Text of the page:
Age-related macular degeneration (AMD) is the leading cause of blindness in the elderly. No universally effective treatments exist for atrophic or “dry” AMD, which results from loss of the retinal pigment epithelium (RPE) and photoreceptors and accounts for ≈80% of all AMD patients. Prior studies provide evidence for the involvement of mitochondrial dysfunction in AMD pathology. This study used induced pluripotent stem cell (iPSC) RPE derived from five AMD patients to test the efficacy of three drugs (AICAR (5-Aminoimidazole-4-carboxamide ribonucleotide), Metformin, trehalose) that target key processes in maintaining optimal mitochondrial function. The patient iPSC-RPE lines were used in a proof-of-concept drug screen, utilizing an analysis of RPE mitochondrial function following acute and extended drug exposure. Results show considerable variability in drug response across patient cell lines, supporting the need for a personalized medicine approach for treating AMD. Furthermore, our results demonstrate the feasibility of using iPSC-RPE from AMD patients to develop a personalized drug treatment regime and provide a roadmap for the future clinical management of AMD.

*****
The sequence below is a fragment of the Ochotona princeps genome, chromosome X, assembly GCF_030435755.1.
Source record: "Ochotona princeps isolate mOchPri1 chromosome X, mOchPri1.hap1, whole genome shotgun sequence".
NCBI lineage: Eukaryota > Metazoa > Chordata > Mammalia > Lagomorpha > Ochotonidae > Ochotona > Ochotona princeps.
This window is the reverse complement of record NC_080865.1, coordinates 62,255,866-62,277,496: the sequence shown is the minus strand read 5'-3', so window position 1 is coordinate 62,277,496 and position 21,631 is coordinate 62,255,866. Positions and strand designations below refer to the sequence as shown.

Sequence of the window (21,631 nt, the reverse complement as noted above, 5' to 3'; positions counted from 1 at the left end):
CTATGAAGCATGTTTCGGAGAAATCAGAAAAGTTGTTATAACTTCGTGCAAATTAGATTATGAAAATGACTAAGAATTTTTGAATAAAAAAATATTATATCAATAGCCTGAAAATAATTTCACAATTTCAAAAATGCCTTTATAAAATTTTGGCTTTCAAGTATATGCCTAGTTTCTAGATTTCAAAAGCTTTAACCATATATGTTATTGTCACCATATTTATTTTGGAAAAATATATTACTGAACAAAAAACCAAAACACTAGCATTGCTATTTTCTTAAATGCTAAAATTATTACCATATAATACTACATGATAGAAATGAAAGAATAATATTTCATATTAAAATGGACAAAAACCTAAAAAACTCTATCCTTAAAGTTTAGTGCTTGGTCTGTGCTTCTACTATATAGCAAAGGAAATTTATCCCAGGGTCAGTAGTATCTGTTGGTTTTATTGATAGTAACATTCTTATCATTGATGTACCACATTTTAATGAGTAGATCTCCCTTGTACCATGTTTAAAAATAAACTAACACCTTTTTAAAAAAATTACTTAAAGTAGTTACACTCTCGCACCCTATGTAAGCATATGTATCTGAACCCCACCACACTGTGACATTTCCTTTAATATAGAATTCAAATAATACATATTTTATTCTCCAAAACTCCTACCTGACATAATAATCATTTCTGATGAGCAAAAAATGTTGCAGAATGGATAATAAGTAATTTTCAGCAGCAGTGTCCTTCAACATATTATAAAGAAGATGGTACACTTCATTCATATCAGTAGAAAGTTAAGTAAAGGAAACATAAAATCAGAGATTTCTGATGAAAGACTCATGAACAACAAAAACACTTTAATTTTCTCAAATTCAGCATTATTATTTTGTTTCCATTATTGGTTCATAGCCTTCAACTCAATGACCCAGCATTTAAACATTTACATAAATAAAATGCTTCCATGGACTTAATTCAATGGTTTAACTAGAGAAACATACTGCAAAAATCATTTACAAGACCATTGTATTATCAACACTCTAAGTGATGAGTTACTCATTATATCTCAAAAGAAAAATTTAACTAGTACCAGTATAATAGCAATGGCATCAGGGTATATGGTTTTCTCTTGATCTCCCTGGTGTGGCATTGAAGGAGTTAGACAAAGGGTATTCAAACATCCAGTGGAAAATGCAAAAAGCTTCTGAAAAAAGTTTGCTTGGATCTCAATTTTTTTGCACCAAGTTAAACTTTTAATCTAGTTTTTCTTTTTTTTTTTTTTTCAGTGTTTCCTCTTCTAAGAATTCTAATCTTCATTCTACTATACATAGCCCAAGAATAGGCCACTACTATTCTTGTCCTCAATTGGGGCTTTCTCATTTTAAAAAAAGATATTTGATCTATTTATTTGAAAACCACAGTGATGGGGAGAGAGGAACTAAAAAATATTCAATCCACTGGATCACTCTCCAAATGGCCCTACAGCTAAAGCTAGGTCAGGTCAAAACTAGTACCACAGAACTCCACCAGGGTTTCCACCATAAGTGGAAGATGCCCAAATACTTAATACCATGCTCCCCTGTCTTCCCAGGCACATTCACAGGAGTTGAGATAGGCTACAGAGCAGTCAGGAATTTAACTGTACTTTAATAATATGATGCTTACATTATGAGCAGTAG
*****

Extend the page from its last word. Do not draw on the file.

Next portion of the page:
Bibliographical noteFunding Information:
Funding: This research was funded by the National Institutes of Health/National Eye Institute (grant number R01EY028554 to D.A.F. and J.R.D., P30EY11374 to H.R.), Regenerative Medicine Minnesota (grant number 091718 TR009), an anonymous benefactor for Age-related Macular Degeneration Research, the Lindsay Family Foundation, and the Elaine and Robert Larson Endowed Research Chair (D.A.F.).
© 2022 by the authors. Licensee MDPI, Basel, Switzerland.
- Age-related macular degeneration
- Human-induced pluripotent stem cells
- Personalized drug testing
- Retinal pigment epithelium
PubMed: MeSH publication types
- Journal Article